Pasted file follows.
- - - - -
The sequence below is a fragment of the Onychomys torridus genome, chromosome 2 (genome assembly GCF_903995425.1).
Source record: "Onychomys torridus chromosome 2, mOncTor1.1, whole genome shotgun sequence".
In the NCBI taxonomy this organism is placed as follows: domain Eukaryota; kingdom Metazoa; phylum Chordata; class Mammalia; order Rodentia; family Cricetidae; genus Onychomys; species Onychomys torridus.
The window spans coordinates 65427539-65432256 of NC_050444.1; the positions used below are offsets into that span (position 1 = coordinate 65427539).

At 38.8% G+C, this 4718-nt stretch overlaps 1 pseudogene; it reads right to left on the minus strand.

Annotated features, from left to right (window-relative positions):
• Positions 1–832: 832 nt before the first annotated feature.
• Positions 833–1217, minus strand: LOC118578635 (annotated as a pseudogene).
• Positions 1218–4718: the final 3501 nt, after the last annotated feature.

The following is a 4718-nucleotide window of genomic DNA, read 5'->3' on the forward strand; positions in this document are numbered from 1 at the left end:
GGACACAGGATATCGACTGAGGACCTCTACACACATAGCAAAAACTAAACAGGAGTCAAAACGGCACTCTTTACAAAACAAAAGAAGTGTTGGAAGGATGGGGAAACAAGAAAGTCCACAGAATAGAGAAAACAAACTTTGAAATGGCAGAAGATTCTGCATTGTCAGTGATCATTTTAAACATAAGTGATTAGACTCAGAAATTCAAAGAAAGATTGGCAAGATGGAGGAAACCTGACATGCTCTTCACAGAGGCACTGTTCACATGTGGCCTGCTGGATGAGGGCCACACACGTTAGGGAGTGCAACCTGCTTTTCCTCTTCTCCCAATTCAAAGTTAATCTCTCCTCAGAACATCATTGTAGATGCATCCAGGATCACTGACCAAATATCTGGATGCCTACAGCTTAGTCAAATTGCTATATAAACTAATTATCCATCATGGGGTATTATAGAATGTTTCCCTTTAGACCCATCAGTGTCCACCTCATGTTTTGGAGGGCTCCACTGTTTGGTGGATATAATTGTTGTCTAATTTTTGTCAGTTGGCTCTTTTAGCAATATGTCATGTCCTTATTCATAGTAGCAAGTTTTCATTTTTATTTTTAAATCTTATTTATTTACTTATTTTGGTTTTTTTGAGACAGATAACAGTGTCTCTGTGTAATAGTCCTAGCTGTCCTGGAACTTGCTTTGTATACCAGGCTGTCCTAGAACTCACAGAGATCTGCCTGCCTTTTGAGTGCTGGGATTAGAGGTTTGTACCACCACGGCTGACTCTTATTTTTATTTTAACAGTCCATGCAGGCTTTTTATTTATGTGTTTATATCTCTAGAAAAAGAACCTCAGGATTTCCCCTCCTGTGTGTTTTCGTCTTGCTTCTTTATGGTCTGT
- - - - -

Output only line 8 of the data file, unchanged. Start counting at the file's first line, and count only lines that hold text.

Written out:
• Positions 833–1217, minus strand: LOC118578635 (annotated as a pseudogene).